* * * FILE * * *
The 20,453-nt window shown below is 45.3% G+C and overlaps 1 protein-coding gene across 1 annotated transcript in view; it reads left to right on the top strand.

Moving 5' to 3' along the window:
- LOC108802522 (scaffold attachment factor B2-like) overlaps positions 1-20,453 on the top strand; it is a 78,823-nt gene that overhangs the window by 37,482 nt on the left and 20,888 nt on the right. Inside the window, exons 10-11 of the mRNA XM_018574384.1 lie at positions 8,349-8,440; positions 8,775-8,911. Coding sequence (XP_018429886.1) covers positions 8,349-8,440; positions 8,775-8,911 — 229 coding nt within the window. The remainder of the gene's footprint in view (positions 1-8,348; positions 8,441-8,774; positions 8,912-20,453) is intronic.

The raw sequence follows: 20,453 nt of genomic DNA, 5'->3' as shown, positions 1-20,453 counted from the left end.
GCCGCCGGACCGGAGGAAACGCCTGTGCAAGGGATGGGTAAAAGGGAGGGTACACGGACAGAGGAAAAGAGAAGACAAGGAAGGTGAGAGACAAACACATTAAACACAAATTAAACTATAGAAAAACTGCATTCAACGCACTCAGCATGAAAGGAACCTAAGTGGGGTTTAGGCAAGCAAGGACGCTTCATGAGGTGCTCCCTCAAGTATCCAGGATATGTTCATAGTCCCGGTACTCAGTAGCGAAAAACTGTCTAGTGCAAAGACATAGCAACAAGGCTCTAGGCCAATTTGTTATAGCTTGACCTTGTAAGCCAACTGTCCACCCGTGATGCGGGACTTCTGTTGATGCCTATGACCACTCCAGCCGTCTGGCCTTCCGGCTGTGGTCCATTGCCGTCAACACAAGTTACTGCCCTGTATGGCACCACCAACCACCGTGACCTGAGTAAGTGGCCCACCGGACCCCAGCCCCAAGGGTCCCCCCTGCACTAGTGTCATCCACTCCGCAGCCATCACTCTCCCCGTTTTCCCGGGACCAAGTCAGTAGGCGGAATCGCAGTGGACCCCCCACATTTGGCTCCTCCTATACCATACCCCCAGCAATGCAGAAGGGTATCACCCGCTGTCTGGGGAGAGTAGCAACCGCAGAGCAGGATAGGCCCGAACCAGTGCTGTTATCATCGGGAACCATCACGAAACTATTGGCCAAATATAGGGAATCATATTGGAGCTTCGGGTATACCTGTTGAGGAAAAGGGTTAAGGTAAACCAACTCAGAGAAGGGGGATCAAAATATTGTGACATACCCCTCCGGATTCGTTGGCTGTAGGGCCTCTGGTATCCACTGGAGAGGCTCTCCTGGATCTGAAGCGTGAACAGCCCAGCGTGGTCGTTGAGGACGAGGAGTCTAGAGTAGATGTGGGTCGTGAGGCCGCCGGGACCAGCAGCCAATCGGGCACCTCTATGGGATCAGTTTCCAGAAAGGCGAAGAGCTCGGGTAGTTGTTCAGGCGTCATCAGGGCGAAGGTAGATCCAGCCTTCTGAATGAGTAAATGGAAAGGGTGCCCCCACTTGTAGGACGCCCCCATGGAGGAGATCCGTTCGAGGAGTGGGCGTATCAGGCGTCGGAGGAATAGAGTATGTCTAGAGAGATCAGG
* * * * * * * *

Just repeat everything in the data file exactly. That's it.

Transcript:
The 20,453-nt window shown below is 45.3% G+C and overlaps 1 protein-coding gene across 1 annotated transcript in view; it reads left to right on the top strand.

Moving 5' to 3' along the window:
- LOC108802522 (scaffold attachment factor B2-like) overlaps positions 1-20,453 on the top strand; it is a 78,823-nt gene that overhangs the window by 37,482 nt on the left and 20,888 nt on the right. Inside the window, exons 10-11 of the mRNA XM_018574384.1 lie at positions 8,349-8,440; positions 8,775-8,911. Coding sequence (XP_018429886.1) covers positions 8,349-8,440; positions 8,775-8,911 — 229 coding nt within the window. The remainder of the gene's footprint in view (positions 1-8,348; positions 8,441-8,774; positions 8,912-20,453) is intronic.

The raw sequence follows: 20,453 nt of genomic DNA, 5'->3' as shown, positions 1-20,453 counted from the left end.
GCCGCCGGACCGGAGGAAACGCCTGTGCAAGGGATGGGTAAAAGGGAGGGTACACGGACAGAGGAAAAGAGAAGACAAGGAAGGTGAGAGACAAACACATTAAACACAAATTAAACTATAGAAAAACTGCATTCAACGCACTCAGCATGAAAGGAACCTAAGTGGGGTTTAGGCAAGCAAGGACGCTTCATGAGGTGCTCCCTCAAGTATCCAGGATATGTTCATAGTCCCGGTACTCAGTAGCGAAAAACTGTCTAGTGCAAAGACATAGCAACAAGGCTCTAGGCCAATTTGTTATAGCTTGACCTTGTAAGCCAACTGTCCACCCGTGATGCGGGACTTCTGTTGATGCCTATGACCACTCCAGCCGTCTGGCCTTCCGGCTGTGGTCCATTGCCGTCAACACAAGTTACTGCCCTGTATGGCACCACCAACCACCGTGACCTGAGTAAGTGGCCCACCGGACCCCAGCCCCAAGGGTCCCCCCTGCACTAGTGTCATCCACTCCGCAGCCATCACTCTCCCCGTTTTCCCGGGACCAAGTCAGTAGGCGGAATCGCAGTGGACCCCCCACATTTGGCTCCTCCTATACCATACCCCCAGCAATGCAGAAGGGTATCACCCGCTGTCTGGGGAGAGTAGCAACCGCAGAGCAGGATAGGCCCGAACCAGTGCTGTTATCATCGGGAACCATCACGAAACTATTGGCCAAATATAGGGAATCATATTGGAGCTTCGGGTATACCTGTTGAGGAAAAGGGTTAAGGTAAACCAACTCAGAGAAGGGGGATCAAAATATTGTGACATACCCCTCCGGATTCGTTGGCTGTAGGGCCTCTGGTATCCACTGGAGAGGCTCTCCTGGATCTGAAGCGTGAACAGCCCAGCGTGGTCGTTGAGGACGAGGAGTCTAGAGTAGATGTGGGTCGTGAGGCCGCCGGGACCAGCAGCCAATCGGGCACCTCTATGGGATCAGTTTCCAGAAAGGCGAAGAGCTCGGGTAGTTGTTCAGGCGTCATCAGGGCGAAGGTAGATCCAGCCTTCTGAATGAGTAAATGGAAAGGGTGCCCCCACTTGTAGGACGCCCCCATGGAGGAGATCCGTTCGAGGAGTGGGCGTATCAGGCGTCGGAGGAATAGAGTATGTCTAGAGAGATCAGG